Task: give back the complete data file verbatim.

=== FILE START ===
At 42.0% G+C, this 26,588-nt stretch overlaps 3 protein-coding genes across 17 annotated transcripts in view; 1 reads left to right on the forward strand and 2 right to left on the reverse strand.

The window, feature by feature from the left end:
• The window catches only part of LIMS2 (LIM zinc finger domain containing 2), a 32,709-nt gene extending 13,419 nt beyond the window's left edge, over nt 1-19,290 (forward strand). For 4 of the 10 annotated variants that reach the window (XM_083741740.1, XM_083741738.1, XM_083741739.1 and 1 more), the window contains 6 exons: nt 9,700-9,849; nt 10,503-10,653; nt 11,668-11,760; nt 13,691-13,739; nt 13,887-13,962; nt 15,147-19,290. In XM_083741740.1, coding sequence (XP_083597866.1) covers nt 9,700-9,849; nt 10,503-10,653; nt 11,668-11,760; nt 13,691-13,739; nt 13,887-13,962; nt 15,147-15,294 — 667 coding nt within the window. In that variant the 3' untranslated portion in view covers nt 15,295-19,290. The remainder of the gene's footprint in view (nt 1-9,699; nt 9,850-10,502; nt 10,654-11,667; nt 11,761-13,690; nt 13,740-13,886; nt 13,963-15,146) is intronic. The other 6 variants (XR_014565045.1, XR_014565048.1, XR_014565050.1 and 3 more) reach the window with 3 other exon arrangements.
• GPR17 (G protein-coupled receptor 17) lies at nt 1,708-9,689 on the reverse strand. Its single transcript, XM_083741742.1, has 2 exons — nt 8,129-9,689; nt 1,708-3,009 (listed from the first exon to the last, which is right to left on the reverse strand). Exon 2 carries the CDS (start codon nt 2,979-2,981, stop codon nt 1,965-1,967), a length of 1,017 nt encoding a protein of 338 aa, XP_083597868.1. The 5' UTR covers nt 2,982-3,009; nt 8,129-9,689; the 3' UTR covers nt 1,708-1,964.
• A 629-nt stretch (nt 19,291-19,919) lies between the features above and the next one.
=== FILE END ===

At 42.0% G+C, this 26,588-nt stretch overlaps 3 protein-coding genes across 17 annotated transcripts in view; 1 reads left to right on the forward strand and 2 right to left on the reverse strand.

The window, feature by feature from the left end:
• The window catches only part of LIMS2 (LIM zinc finger domain containing 2), a 32,709-nt gene extending 13,419 nt beyond the window's left edge, over nt 1-19,290 (forward strand). For 4 of the 10 annotated variants that reach the window (XM_083741740.1, XM_083741738.1, XM_083741739.1 and 1 more), the window contains 6 exons: nt 9,700-9,849; nt 10,503-10,653; nt 11,668-11,760; nt 13,691-13,739; nt 13,887-13,962; nt 15,147-19,290. In XM_083741740.1, coding sequence (XP_083597866.1) covers nt 9,700-9,849; nt 10,503-10,653; nt 11,668-11,760; nt 13,691-13,739; nt 13,887-13,962; nt 15,147-15,294 — 667 coding nt within the window. In that variant the 3' untranslated portion in view covers nt 15,295-19,290. The remainder of the gene's footprint in view (nt 1-9,699; nt 9,850-10,502; nt 10,654-11,667; nt 11,761-13,690; nt 13,740-13,886; nt 13,963-15,146) is intronic. The other 6 variants (XR_014565045.1, XR_014565048.1, XR_014565050.1 and 3 more) reach the window with 3 other exon arrangements.
• GPR17 (G protein-coupled receptor 17) lies at nt 1,708-9,689 on the reverse strand. Its single transcript, XM_083741742.1, has 2 exons — nt 8,129-9,689; nt 1,708-3,009 (listed from the first exon to the last, which is right to left on the reverse strand). Exon 2 carries the CDS (start codon nt 2,979-2,981, stop codon nt 1,965-1,967), a length of 1,017 nt encoding a protein of 338 aa, XP_083597868.1. The 5' UTR covers nt 2,982-3,009; nt 8,129-9,689; the 3' UTR covers nt 1,708-1,964.
• A 629-nt stretch (nt 19,291-19,919) lies between the features above and the next one.